Since being pushed east by a September 2022 fire, Coal Mine Theatre has put up several productions with links to the world of film and TV. Yerma marked the stage debut of David Cronenberg collaborator Sarah Gadon, while Appropriate gave Gray Powell, a star of the CBC sitcom Sort Of, the chance to return to theatre after a four-year hiatus. The press release for The Effect flexed playwright Lucy Prebble’s writing credits on Succession, just as The Sound Inside writer Adam Rapp’s CV includes experience directing three full-length films. Skilful acting in the realist vein defined these striking productions, all dramas; one might well draw a parallel between the intimacy of the Coal Mine space and that of a camera’s frame.
The company’s world premiere presentation of Ted Dykstra and Steven Mayoff’s uneven Dion: A Rock Opera (based on The Bacchae, Euripides’ classic tragedy about Dionysus) signifies a major aesthetic swerve. As befits a show centred on the god of dramatics, Peter Hinton-Davis’ production is highly theatrical, driven largely by the communal energy of its nine-person cast. The show produces an otherworldly atmosphere and luxuriates in the Dionysian with glorious style. But it never quite progresses from adjective to verb: Dion doesn’t just bask in vibes, it nearly drowns in them.
Dykstra and Mayoff follow The Bacchae’s narrative lead. Pentheus (Allister MacDonald), tyrannical ruler of an unnamed city, arrives home from a trip to discover that a strange fever has seized many of his citizens; they guzzle wine and coat the hills in stampedes of violent ecstasy. Turns out this is thanks to non-binary demigod Dion (Jacob MacInnis), who’s in town to take revenge against Pentheus for telling a lie about Semele, mother of the former and aunt of the latter. A few scattered lines about technology indicate the setting has been updated, though this engagement is more-or-less meatless, only ever reaching the point of allusion.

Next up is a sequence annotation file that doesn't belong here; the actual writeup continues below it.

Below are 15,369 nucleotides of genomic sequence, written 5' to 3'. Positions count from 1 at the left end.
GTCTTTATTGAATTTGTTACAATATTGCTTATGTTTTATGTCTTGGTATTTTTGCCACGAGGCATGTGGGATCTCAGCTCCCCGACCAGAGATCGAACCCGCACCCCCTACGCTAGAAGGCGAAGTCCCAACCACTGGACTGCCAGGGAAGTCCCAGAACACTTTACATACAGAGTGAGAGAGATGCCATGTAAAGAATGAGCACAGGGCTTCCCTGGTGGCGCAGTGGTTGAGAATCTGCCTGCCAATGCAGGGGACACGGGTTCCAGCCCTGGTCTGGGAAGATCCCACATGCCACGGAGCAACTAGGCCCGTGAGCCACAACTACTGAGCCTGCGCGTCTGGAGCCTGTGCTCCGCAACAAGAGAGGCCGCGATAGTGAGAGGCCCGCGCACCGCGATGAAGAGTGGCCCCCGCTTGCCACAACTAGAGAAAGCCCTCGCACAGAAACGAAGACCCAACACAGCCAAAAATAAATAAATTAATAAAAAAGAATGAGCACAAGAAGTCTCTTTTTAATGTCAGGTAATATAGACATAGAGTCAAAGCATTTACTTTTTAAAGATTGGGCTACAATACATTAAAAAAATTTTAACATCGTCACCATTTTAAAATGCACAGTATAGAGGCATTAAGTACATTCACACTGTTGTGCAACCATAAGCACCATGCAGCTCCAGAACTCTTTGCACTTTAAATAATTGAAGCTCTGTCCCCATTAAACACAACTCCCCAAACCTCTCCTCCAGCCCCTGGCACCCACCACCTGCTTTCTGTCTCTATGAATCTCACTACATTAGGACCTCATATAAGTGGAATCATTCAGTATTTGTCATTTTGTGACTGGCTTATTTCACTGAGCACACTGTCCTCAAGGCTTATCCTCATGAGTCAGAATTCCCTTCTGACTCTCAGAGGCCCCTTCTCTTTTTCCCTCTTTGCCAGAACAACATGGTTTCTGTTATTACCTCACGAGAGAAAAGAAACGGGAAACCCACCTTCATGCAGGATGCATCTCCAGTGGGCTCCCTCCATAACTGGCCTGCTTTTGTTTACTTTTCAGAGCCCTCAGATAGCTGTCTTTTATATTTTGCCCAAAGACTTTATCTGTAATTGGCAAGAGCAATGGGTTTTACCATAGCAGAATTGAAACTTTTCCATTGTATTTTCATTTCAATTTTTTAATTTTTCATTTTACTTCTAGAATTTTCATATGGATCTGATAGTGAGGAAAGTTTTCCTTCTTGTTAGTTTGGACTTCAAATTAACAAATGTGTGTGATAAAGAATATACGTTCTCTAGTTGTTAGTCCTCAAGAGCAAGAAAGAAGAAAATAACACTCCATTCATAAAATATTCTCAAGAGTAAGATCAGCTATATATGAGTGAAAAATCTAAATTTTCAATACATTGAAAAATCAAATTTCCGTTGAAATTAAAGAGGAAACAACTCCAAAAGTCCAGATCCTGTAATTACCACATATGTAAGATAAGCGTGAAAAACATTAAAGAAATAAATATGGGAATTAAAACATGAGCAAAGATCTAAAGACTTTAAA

The sung-through score wears its influences — rock operas from the 1960s and ‘70s — proudly. Jesus Christ Superstar (JCS) is the obvious touch point: both use medium-tempo music to slow down ancient stories, with each song providing a drawn-out dramatization of a moment that passes quicker in its source. This approach emphasizes the structural similarities between pop songs and operatic arias (their reliance on repetition, their single-mindedness). It can also lead to dramatic stagnancy if the music isn’t exciting enough.
And indeed, in the case of Dion, the melodies of the solo lines are sometimes a touch dry. The very interesting choral arrangements, along with a few catchy refrains (like JCS, the best one involves the title: “Dion, Dion, Dion, my god, Dioooon!”), are instead what keep the show moving. (Music director Bob Foster leads the three-piece band with momentum, although I found the orchestrations surprisingly piano-heavy.)
Set and costume designer Scott Penner places Dion on a narrow alley stage with a thin, red-brick runway extending parallel to the audience and up the walls. A pair of pedestaled white humanoid sculptures stand on opposite ends of the playing space, backs to the action, each facing a circular mirror. The work of lighting designer Bonnie Beecher is stylized, abounding in isolations and colour. Penner’s edgy, leather-forward costumes echo Brian De Palma’s cult classic musical film Phantom of the Paradise. And glowing rods illuminate shadowy choreographic sequences by Kiera Sangster that bring to mind Cameron Carver’s fiery contributions to Jillian Keiley’s Richard II at the Stratford Festival.
Hinton-Davis’ attention to duration is what makes him one of Canada’s best living directors. In the exquisite The Man That Got Away (A Special Appearance) at Buddies in Bad Times Theatre, for instance, he interrogated the cabaret form by drawing out sequences that one would expect to pass quickly and speeding up ones that might ordinarily take a while. There are a few short chunks of Dion where movement comes to the fore and such explorations are begun — but they’re quickly interrupted by the need to return to Dykstra and Mayoff’s score, which lumbers forward at a reasonably consistent pace. The result: a production that occasionally feels confined by the music.
A couple of the performers — MacInnis, in a sensitive star turn, along with ensemble member Saccha Dennis — are able to break free from these constraints, delivering appropriately liberated (appropriately Bacchic?) vocals. But others, like MacDonald, have to fight to keep up.
Dion’s ideas ravish, and its visuals engulf. How wonderful to see the Coal Mine filled with queerness, sensuality, and mayhem. Theatricality! Bacchanalia! “Evoe!” But it now feels time to bring the figurative camera back — not to mute the stimulating aesthetic, but to zoom in and find a focus.
Dion: A Rock Opera runs at Coal Mine Theatre until March 3. Tickets are available here.
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